Online Holiday Traffic Peaked Early Due to Shipping Concerns

Fulfillment lessons will carry into Christmas 2000

Holiday shoppers in 1999 weren't procrastinators.

Online holiday shopping peaked Dec. 12 -- three days earlier than observers expected -- amid consumers' concerns that their orders wouldn't get filled in time, according to Nielsen NetRatings Inc. in New York.

"Fearful of delivery logistics, surfers caused a noticeable drop in the traffic the week before Christmas," said Peggy O'Neill, an analyst at Nielsen NetRatings, which counted 17 million unique online shoppers Dec. 12.

Early returns from industry watchers show that the big winners in the holiday shopping season were those that had weathered a strong holiday season in the past, according to Mike May, an analyst at Jupiter Communications Inc. in New York.,, and all handled orders and fulfillment well, he said.

"The clear losers were sites that weren't able to control their own fulfillment" and relied on outsourcing or drop-shipping from manufacturers, he said.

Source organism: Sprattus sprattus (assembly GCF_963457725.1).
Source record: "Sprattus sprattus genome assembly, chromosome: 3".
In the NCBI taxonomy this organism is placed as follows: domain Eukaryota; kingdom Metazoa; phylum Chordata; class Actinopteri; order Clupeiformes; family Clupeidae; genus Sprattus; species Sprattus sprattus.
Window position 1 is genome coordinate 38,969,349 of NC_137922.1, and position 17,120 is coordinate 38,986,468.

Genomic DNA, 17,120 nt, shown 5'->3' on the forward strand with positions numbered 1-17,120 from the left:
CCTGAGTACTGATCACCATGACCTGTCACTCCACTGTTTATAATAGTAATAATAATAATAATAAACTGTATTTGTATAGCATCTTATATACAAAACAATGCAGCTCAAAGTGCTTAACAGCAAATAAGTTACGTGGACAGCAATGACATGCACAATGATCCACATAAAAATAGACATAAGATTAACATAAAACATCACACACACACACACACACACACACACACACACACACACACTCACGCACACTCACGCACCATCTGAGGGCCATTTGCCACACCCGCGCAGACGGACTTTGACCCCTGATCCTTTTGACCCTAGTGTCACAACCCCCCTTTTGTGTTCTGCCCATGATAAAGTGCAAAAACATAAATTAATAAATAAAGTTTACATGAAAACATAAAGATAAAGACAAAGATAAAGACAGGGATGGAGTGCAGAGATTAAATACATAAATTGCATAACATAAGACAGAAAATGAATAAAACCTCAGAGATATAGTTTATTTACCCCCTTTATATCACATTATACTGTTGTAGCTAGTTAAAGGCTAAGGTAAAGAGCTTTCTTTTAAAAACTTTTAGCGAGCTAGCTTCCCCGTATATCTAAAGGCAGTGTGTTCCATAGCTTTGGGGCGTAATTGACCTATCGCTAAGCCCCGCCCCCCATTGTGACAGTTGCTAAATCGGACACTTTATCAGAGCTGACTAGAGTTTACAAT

Others underestimated the impact of their marketing initiatives. Petopia, Sharper Image Corp. and Toys R Us' online unit are among the retailers that have experienced problems (News, Nov. 15).

Plano, Texas-based J. C. Penney Co. has seen its online traffic climb and e-commerce revenue increase from $14.5 million in 1998 to between $75 million and $95 million in 1999, said Ron Hanners, the company's executive vice president of Internet retailing.

This holiday season, the site attracted about 2 million visitors per week and processed 2,000 to 10,000 transactions per hour, Hanners said.

To accommodate all the traffic, J. C. Penney beefed up its site architecture from a single commerce server 14 months ago to 48 servers, Hammer said.

But from front to back, a transaction touches on about 60 points throughout J. C. Penney's systems, Hanners said, and that complexity has resulted in "momentary challenges" during times of peak stress on the company's point-of-sale terminals, catalog call center and Web site. All of those feed back to the same mainframes, for instance.

Overall, no site was immune to temporary snafus, but observers said the biggest lesson companies will carry into the next holiday season will be to focus more on fulfillment than on advertising.

"It's better to control the number of customers that visit your site and surprise and delight every one of them than it is to open the floodgates and irritate every other customer that comes to your store," May said.

Copyright © 2000 IDG Communications, Inc.

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